Tori is a much better person than I am — for many reasons, I’m sure — because her gift bags sound sweet and thoughtful and precious and are exactly like what I wanted the gift of cookies to be. After baking that much and realizing I had nothing to put the cookies in for 14 people, my creative energy kind of disappeared and my feeling of appreciation for the upcoming free dinner was completely gone and I was kind of resenting the fact that 14 people were headed our way and really, why couldn’t they just stay home because I am tired, so tired, of making these stinking cookies which have made me fat instead of watching the three episodes of House I was saving on Tivo, and I couldn’t bring myself to tackle another project of cheer and happiness. So Pier 1 won over the more expensive but nicer gift boxes at Target, because I am cheap, and I was tired. And my cookies were better than the free dinner. And I am a horrible person.

    But the boxes were lovely.

  7. Last year for a cookie exchange I went to Everything’s A Dollar and bought dinner plates with snowflakes on them and then bought cellophane gift bags with a snowflake design on them to wrap around the plate with the cookies. I then tied some ribbon at the top along with the recipe for the cookies. I am not that great of a baker, but it was all in the presentation!

  8. ROFL, Chris! Your sentiments sound awfully familiar. I always start out with the best, most thoughtful intentions, though (I SWEAR)!

  9. I favor the cellophane gift bag solution. I usually end up with a bevy of these after the Sept. onslaught of Sally Foster sales from all the kids in my life, but they can also be found almost anywhere for dirt cheap. Put a pretty gold sticker on them or tie them with a pretty bow and you’re good to go.

  10. Second the plastic containers from Glad or those other brands, they can be reused by the recipient for something else, carrying lunch to work, etc. And they do come in pretty colors now. And I’m so not crafty in the presentation department…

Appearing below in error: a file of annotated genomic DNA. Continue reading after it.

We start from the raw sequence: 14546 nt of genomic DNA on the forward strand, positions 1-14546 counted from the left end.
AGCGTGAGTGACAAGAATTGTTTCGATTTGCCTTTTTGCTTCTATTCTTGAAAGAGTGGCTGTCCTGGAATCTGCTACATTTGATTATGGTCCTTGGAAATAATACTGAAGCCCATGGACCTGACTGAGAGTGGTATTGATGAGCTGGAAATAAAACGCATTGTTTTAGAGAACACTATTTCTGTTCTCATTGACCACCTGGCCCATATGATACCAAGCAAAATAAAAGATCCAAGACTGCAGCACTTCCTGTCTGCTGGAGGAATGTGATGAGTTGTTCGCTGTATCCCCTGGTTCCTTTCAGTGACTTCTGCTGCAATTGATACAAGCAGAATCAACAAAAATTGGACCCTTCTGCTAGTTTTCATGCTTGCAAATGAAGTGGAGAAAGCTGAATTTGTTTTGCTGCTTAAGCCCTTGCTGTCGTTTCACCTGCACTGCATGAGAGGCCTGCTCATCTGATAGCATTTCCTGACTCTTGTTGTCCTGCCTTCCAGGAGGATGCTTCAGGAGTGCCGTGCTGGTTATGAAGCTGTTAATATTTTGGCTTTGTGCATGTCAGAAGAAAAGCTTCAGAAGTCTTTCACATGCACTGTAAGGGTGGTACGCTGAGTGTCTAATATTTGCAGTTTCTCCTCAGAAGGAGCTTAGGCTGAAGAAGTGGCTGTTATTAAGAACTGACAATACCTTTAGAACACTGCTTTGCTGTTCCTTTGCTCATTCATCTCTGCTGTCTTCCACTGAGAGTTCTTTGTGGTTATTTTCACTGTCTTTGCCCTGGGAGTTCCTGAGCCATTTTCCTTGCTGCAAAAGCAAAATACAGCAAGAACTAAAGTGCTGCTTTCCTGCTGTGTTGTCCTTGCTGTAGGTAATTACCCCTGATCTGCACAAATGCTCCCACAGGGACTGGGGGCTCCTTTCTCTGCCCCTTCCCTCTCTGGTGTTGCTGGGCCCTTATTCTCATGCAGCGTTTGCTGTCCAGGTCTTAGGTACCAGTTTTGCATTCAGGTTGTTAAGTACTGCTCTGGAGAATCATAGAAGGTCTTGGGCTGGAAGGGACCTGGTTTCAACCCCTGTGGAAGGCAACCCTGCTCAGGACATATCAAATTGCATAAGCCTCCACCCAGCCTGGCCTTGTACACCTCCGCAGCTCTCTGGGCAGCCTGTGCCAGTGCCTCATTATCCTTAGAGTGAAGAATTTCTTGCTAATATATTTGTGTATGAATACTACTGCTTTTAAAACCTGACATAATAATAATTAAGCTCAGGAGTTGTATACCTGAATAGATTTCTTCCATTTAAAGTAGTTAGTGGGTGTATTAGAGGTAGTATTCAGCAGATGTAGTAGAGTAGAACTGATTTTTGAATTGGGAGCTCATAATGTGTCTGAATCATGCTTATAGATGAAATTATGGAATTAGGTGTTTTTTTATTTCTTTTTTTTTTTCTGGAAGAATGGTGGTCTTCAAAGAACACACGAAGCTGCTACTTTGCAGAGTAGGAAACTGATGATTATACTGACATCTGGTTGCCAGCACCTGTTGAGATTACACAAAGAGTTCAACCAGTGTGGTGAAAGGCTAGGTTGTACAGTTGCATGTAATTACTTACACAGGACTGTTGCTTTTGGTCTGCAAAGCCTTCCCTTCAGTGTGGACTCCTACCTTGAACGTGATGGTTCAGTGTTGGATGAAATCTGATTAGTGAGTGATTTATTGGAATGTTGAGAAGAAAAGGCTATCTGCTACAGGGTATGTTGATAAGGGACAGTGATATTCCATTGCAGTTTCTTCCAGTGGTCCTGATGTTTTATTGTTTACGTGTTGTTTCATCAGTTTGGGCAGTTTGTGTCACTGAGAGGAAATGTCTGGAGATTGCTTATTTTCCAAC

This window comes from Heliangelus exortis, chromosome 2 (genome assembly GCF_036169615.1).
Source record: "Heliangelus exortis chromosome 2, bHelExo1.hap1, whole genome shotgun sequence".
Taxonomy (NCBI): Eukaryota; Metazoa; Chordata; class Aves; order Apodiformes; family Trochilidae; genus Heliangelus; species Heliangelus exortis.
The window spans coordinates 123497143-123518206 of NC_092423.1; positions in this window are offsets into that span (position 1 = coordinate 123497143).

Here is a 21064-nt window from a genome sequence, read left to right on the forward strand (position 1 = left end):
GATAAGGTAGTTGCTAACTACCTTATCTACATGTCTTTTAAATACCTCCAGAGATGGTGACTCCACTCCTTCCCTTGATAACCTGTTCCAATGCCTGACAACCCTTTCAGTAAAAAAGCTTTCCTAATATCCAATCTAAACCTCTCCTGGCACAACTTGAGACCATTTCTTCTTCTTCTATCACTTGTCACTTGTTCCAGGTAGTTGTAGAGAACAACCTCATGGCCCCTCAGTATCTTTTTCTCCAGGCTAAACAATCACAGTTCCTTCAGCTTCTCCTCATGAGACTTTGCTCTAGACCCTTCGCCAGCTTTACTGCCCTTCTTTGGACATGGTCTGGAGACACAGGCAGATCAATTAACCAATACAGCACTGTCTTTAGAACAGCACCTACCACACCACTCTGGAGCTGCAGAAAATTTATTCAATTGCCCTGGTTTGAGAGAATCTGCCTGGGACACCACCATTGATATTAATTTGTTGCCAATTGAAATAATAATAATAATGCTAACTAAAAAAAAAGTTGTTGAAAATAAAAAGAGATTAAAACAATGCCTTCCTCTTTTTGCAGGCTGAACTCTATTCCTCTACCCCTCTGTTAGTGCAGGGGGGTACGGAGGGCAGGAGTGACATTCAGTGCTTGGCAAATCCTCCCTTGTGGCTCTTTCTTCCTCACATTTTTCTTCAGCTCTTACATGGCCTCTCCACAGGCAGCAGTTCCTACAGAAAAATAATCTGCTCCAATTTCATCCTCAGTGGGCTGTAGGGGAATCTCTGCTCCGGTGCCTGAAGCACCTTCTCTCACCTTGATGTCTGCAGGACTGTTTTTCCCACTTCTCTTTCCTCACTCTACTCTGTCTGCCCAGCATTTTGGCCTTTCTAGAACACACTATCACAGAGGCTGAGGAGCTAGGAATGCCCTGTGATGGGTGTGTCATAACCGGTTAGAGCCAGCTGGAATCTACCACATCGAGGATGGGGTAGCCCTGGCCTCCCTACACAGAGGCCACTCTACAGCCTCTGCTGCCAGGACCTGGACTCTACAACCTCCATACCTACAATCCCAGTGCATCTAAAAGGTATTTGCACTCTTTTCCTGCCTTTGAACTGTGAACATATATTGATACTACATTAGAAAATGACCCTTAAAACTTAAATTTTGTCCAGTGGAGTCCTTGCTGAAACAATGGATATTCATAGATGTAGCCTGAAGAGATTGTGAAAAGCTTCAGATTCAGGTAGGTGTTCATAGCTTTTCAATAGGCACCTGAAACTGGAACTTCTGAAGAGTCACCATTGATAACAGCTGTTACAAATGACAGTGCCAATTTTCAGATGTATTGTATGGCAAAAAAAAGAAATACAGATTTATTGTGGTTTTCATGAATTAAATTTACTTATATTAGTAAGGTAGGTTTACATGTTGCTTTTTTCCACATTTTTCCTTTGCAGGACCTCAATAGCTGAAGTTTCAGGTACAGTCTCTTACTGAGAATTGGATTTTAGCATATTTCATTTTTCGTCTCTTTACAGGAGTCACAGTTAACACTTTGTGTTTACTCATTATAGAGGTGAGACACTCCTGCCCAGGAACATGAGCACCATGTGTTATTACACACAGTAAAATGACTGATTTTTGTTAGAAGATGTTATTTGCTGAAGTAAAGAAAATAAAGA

11. Check the craft stores too. Michael’s here has translucent, holiday themed chinese food containers that are adorable for a buck. They also have holiday themed cardboard boxes and even ceramic mini-loaf pans for about a dollar.

  12. My Dollar store and also Big Lots have tons of cute holiday shaped plastic food giftware containers.

  13. This year, if you choose to battle, hit the storage container aisle in your after Christmas shopping adventures.

  14. You know, someday I’ll manage to go into a Christmas Tree Shop and leave without buying something. I went in to buy a pair of kitchen shears, which they didn’t have, and left with 4 things of chenille yarn, some jam, a baking sheet, and a small zombie Ziggy last week.

  15. This is more for a bread/loaf (banana bread, for example) than a cookie, but I used these last year and everyone LOVED them:

    I wrapped them in saran wrap, and then tied in raffia.
    They are very reasonable, about 50 cents a piece.

  16. One year I received cookies in a new dustpan from a neighbor with this poem attached:

    Dear Friend,
    I was in a hurry,
    ‘Cuz time was running out.
    I’d baked a batch of cookies for you.
    And when I turned about.
    I saw they’d fallen on the floor.
    It made me want to shout!
    How could this happen at this time.
    When time was running out.
    I couldn’t throw them in the trash.
    Whatever could I do?
    I quickly swept them in this pan.
    And rushed them off to you.

    In a dustpan. Yeah, it was a new dustpan, but still. I am a mean person, because while I couldn’t bring myself to eat the cookies, my kids thought they were great.

  17. Every thriftstore I’ve ever been in has many cookie tins. Not one over a dollar.

  18. There’s always thrift stores for kinda different, pretty proper plates. And chinese food containers. I buy tea towels when they’re on sale and wrap up the cookies in those.

  19. Dollar Stores, Christmas Tree Shops, Ocean State Job Lot – at the OSJL I just got a lot of Melmac-type pretty bowls and trays for putting my homemade goodies in (to be wrapped with the colored Saran wrap, or maybe some cheap kitchen towels from the same store). They only run about $1.50 apiece!

  20. You should also try a Jo-Ann Fabrics, if you have one around you–they have tons of cute Christmas tins, and they already have their Christmas stuff on sale! (Although the closer to Christmas, the better the sale…Jo-Ann usually hits 75% a week or two before Christmas!)

  21. I like Chris.
    One year when I was very very poor & could barely afford the ingredients for cookies and my famous fudge, never mind fancy tins, I bought a sleeve of clear plastic glasses and a package of gallon storage bags (non-zip) and some pretty red yarn. Arrange cookies or fudge in the pretty, shiny glass, plop the glass into the bag, wrap the yarn around the bag a few times close to the top of the glass & tie a bow. Use scissors to cut off the excess plastic from the bag (leave about 2 inches) and fluff out. Viola. Using tiny fluted paper cups (about $1 for 100) to hold the fudge or cookies adds je ne sais quois for a bit more $. Total expense for presentation — less than $4.